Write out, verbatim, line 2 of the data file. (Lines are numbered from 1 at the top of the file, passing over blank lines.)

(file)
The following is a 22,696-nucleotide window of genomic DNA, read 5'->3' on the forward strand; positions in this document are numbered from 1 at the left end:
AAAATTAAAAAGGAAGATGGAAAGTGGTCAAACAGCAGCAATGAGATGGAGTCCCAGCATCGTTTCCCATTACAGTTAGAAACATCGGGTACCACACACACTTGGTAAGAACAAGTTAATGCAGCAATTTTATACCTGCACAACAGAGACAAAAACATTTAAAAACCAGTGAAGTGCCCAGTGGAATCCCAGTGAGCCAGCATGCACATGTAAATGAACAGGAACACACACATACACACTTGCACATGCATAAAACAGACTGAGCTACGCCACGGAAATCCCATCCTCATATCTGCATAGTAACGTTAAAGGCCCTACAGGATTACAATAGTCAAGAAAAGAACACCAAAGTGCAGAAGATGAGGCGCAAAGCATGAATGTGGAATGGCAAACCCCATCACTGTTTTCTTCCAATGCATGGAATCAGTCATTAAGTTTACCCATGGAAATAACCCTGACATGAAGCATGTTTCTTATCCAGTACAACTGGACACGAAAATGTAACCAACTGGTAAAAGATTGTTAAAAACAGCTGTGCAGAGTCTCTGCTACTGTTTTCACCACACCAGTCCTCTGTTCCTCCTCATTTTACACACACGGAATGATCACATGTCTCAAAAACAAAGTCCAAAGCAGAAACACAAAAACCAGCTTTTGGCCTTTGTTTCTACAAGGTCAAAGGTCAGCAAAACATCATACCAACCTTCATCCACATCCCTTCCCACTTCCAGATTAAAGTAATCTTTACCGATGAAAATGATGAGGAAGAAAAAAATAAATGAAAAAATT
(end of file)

AAAATTAAAAAGGAAGATGGAAAGTGGTCAAACAGCAGCAATGAGATGGAGTCCCAGCATCGTTTCCCATTACAGTTAGAAACATCGGGTACCACACACACTTGGTAAGAACAAGTTAATGCAGCAATTTTATACCTGCACAACAGAGACAAAAACATTTAAAAACCAGTGAAGTGCCCAGTGGAATCCCAGTGAGCCAGCATGCACATGTAAATGAACAGGAACACACACATACACACTTGCACATGCATAAAACAGACTGAGCTACGCCACGGAAATCCCATCCTCATATCTGCATAGTAACGTTAAAGGCCCTACAGGATTACAATAGTCAAGAAAAGAACACCAAAGTGCAGAAGATGAGGCGCAAAGCATGAATGTGGAATGGCAAACCCCATCACTGTTTTCTTCCAATGCATGGAATCAGTCATTAAGTTTACCCATGGAAATAACCCTGACATGAAGCATGTTTCTTATCCAGTACAACTGGACACGAAAATGTAACCAACTGGTAAAAGATTGTTAAAAACAGCTGTGCAGAGTCTCTGCTACTGTTTTCACCACACCAGTCCTCTGTTCCTCCTCATTTTACACACACGGAATGATCACATGTCTCAAAAACAAAGTCCAAAGCAGAAACACAAAAACCAGCTTTTGGCCTTTGTTTCTACAAGGTCAAAGGTCAGCAAAACATCATACCAACCTTCATCCACATCCCTTCCCACTTCCAGATTAAAGTAATCTTTACCGATGAAAATGATGAGGAAGAAAAAAATAAATGAAAAAATT